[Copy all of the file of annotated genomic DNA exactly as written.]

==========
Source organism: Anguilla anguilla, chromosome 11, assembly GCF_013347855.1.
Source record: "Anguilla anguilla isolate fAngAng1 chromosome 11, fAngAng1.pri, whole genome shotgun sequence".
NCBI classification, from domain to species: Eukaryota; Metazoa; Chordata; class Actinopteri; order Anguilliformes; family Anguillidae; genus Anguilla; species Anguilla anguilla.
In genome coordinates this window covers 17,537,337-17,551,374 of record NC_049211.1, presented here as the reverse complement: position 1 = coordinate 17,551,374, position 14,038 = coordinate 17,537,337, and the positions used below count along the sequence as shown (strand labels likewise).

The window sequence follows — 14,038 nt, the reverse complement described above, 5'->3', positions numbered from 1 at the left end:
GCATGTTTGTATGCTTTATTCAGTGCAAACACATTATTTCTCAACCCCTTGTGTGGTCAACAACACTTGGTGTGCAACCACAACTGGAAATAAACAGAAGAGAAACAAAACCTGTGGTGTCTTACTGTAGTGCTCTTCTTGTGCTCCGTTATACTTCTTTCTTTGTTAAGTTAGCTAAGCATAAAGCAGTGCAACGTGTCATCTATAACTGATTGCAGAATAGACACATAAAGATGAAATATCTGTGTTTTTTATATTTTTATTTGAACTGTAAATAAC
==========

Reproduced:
Source organism: Anguilla anguilla, chromosome 11, assembly GCF_013347855.1.
Source record: "Anguilla anguilla isolate fAngAng1 chromosome 11, fAngAng1.pri, whole genome shotgun sequence".
NCBI classification, from domain to species: Eukaryota; Metazoa; Chordata; class Actinopteri; order Anguilliformes; family Anguillidae; genus Anguilla; species Anguilla anguilla.
In genome coordinates this window covers 17,537,337-17,551,374 of record NC_049211.1, presented here as the reverse complement: position 1 = coordinate 17,551,374, position 14,038 = coordinate 17,537,337, and the positions used below count along the sequence as shown (strand labels likewise).

The window sequence follows — 14,038 nt, the reverse complement described above, 5'->3', positions numbered from 1 at the left end:
GCATGTTTGTATGCTTTATTCAGTGCAAACACATTATTTCTCAACCCCTTGTGTGGTCAACAACACTTGGTGTGCAACCACAACTGGAAATAAACAGAAGAGAAACAAAACCTGTGGTGTCTTACTGTAGTGCTCTTCTTGTGCTCCGTTATACTTCTTTCTTTGTTAAGTTAGCTAAGCATAAAGCAGTGCAACGTGTCATCTATAACTGATTGCAGAATAGACACATAAAGATGAAATATCTGTGTTTTTTATATTTTTATTTGAACTGTAAATAAC